Spinal cord injury is a severe and devastating neurological disorder that leaves patients with permanent paralysis of the body. No treatment is available today to regenerate interrupted nerve fibers and repair the damaged spinal cord. The incidence of spinal cord injury is about newly injured 10’000 people per year in the EU, and due to an almost normal life expectancy more than 200’000 patients are living with a spinal cord injury in the EU. The impact on the individual quality of life is high, and social costs are enormous.
Recent preclinical research in animal models succeeded to greatly enhance axonal sprouting, fiber regeneration and neuroplasticity following injuries of brain and spinal cord. These results warrant translation now to patients suffering from acute spinal cord injury. A previous phase I clinical study using intrathecal application of a nerve fiber growth promoting antibody against the growth inhibitory protein Nogo-A has shown in patients with complete spinal cord injury that this treatment is safe and well tolerated. The present study will enroll patients with various degrees of complete to incomplete acute spinal cord injury for a double-blind, placebo-controlled trial to test the efficacy of this antibody therapy to improve motor outcome and quality of life of tetraplegic patients. The enrollment of patients with different degrees of spinal cord injury is considered essential to reveal drug activity and eventual proof of concept in a broad patient population. Advancements in clinical trial design, improved prediction algorithms of clinical outcomes and development of surrogate markers (in cerebro-spinal fluid/serum and by neuroimaging) will allow for scrutinizing the effectiveness of this novel treatment in an unprecedented way. A positive outcome of this trial will represent a breakthrough for the future therapy of spinal cord injuries and beyond (traumatic brain injury, stroke, multiple sclerosis).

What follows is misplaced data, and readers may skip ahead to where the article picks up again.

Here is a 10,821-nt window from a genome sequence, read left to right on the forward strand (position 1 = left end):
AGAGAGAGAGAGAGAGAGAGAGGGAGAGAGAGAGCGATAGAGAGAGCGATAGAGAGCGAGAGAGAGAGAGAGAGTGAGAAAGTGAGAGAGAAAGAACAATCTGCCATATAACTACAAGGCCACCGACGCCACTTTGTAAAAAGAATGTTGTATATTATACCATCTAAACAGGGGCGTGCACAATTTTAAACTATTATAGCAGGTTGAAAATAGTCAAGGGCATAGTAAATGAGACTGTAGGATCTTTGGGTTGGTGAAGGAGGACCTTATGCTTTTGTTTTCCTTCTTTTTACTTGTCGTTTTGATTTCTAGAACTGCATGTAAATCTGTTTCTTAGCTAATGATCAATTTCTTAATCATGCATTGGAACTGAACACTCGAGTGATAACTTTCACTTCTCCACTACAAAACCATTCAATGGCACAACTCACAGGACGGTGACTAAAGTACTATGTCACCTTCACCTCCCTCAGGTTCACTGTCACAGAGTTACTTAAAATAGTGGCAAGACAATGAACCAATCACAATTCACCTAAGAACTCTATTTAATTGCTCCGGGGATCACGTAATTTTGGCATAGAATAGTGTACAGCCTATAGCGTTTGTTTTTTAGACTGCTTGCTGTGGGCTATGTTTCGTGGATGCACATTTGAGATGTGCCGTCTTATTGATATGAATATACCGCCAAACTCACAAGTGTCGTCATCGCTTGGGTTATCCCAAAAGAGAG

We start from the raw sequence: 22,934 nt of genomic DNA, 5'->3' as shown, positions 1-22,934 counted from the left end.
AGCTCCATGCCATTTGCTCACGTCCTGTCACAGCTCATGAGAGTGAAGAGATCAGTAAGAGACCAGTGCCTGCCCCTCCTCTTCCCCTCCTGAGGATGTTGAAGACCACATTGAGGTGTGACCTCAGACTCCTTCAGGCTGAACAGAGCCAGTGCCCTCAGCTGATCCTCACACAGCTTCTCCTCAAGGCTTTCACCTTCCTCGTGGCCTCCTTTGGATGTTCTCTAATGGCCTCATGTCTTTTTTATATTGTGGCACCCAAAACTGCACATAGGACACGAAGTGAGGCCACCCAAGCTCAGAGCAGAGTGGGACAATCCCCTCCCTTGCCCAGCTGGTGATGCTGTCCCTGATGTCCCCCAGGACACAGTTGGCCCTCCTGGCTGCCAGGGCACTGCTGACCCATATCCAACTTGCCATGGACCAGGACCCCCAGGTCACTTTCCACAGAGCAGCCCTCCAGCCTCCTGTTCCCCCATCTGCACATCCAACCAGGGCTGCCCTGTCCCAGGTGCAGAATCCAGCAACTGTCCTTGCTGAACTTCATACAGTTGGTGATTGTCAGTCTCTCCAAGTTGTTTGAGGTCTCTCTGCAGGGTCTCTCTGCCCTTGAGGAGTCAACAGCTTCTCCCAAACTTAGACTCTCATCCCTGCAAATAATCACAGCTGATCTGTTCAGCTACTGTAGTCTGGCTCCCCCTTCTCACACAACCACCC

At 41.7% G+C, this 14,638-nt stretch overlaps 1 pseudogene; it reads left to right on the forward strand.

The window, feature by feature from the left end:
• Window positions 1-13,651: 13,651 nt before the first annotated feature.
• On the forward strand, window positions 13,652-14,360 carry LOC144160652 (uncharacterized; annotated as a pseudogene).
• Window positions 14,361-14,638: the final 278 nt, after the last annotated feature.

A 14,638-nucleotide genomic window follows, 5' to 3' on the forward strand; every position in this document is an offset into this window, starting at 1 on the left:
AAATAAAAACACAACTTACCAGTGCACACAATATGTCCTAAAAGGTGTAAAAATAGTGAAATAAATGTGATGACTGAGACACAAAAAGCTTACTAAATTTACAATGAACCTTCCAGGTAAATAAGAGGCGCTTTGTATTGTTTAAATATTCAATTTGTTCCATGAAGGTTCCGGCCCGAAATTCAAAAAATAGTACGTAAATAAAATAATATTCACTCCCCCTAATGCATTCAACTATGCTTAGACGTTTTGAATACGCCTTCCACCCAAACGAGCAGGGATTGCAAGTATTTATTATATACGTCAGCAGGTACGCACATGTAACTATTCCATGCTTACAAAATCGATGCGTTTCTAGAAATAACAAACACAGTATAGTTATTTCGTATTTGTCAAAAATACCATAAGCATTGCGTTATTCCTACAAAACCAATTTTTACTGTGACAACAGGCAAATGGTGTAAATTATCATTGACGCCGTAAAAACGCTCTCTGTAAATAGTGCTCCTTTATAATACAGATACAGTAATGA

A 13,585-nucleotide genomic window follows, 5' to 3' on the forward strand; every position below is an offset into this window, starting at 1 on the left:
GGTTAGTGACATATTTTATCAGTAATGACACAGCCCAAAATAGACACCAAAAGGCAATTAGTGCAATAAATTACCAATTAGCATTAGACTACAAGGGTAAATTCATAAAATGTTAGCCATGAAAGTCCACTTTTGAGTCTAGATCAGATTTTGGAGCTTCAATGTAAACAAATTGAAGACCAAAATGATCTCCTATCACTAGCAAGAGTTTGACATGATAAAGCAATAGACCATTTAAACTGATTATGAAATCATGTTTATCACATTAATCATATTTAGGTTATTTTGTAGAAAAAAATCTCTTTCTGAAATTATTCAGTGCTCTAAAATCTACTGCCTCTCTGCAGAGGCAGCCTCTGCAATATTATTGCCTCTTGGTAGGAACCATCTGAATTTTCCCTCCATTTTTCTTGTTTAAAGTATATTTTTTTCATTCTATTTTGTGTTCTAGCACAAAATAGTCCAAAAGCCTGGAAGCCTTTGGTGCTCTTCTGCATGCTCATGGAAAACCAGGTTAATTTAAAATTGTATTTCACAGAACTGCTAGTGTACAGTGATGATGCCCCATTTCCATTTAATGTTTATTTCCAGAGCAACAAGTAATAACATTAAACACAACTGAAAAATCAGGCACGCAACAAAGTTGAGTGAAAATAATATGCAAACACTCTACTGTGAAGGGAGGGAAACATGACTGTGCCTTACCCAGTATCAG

Field of science
- /engineering and technology/materials engineering/fibers
- /medical and health sciences/basic medicine/neurology/multiple sclerosis
Call for proposal
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Funding SchemeRIA - Research and Innovation action
82418 Murnau A.staffelsee